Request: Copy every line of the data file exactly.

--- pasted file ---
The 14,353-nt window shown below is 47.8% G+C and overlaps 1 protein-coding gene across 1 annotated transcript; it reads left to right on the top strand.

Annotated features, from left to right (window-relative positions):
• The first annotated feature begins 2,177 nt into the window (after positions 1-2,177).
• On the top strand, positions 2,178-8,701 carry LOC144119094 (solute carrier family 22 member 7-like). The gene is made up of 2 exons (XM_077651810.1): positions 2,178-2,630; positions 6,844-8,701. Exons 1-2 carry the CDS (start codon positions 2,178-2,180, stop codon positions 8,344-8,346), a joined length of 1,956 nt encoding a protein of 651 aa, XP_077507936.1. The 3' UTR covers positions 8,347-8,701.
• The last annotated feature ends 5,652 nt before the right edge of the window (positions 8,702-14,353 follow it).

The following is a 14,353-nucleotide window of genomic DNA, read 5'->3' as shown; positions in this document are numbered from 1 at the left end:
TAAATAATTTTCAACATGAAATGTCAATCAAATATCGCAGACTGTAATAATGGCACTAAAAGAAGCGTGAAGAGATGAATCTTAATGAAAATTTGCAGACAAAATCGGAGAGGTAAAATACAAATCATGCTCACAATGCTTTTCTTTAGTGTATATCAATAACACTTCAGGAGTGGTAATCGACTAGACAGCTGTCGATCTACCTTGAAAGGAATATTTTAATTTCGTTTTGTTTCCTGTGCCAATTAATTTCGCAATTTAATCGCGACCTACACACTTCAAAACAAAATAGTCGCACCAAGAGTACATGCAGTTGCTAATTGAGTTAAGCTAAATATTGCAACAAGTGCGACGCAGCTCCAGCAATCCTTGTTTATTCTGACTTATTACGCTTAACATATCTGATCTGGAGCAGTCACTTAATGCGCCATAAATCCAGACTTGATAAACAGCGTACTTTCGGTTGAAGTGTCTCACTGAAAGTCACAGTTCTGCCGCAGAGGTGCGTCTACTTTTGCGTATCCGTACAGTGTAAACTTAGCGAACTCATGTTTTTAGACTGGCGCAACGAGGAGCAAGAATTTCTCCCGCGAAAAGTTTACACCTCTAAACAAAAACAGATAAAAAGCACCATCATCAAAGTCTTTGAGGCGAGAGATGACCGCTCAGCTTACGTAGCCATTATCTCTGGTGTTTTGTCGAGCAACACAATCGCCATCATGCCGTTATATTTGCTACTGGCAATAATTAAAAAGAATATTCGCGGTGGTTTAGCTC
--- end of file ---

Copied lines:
The 14,353-nt window shown below is 47.8% G+C and overlaps 1 protein-coding gene across 1 annotated transcript; it reads left to right on the top strand.

Annotated features, from left to right (window-relative positions):
• The first annotated feature begins 2,177 nt into the window (after positions 1-2,177).
• On the top strand, positions 2,178-8,701 carry LOC144119094 (solute carrier family 22 member 7-like). The gene is made up of 2 exons (XM_077651810.1): positions 2,178-2,630; positions 6,844-8,701. Exons 1-2 carry the CDS (start codon positions 2,178-2,180, stop codon positions 8,344-8,346), a joined length of 1,956 nt encoding a protein of 651 aa, XP_077507936.1. The 3' UTR covers positions 8,347-8,701.
• The last annotated feature ends 5,652 nt before the right edge of the window (positions 8,702-14,353 follow it).

The following is a 14,353-nucleotide window of genomic DNA, read 5'->3' as shown; positions in this document are numbered from 1 at the left end:
TAAATAATTTTCAACATGAAATGTCAATCAAATATCGCAGACTGTAATAATGGCACTAAAAGAAGCGTGAAGAGATGAATCTTAATGAAAATTTGCAGACAAAATCGGAGAGGTAAAATACAAATCATGCTCACAATGCTTTTCTTTAGTGTATATCAATAACACTTCAGGAGTGGTAATCGACTAGACAGCTGTCGATCTACCTTGAAAGGAATATTTTAATTTCGTTTTGTTTCCTGTGCCAATTAATTTCGCAATTTAATCGCGACCTACACACTTCAAAACAAAATAGTCGCACCAAGAGTACATGCAGTTGCTAATTGAGTTAAGCTAAATATTGCAACAAGTGCGACGCAGCTCCAGCAATCCTTGTTTATTCTGACTTATTACGCTTAACATATCTGATCTGGAGCAGTCACTTAATGCGCCATAAATCCAGACTTGATAAACAGCGTACTTTCGGTTGAAGTGTCTCACTGAAAGTCACAGTTCTGCCGCAGAGGTGCGTCTACTTTTGCGTATCCGTACAGTGTAAACTTAGCGAACTCATGTTTTTAGACTGGCGCAACGAGGAGCAAGAATTTCTCCCGCGAAAAGTTTACACCTCTAAACAAAAACAGATAAAAAGCACCATCATCAAAGTCTTTGAGGCGAGAGATGACCGCTCAGCTTACGTAGCCATTATCTCTGGTGTTTTGTCGAGCAACACAATCGCCATCATGCCGTTATATTTGCTACTGGCAATAATTAAAAAGAATATTCGCGGTGGTTTAGCTC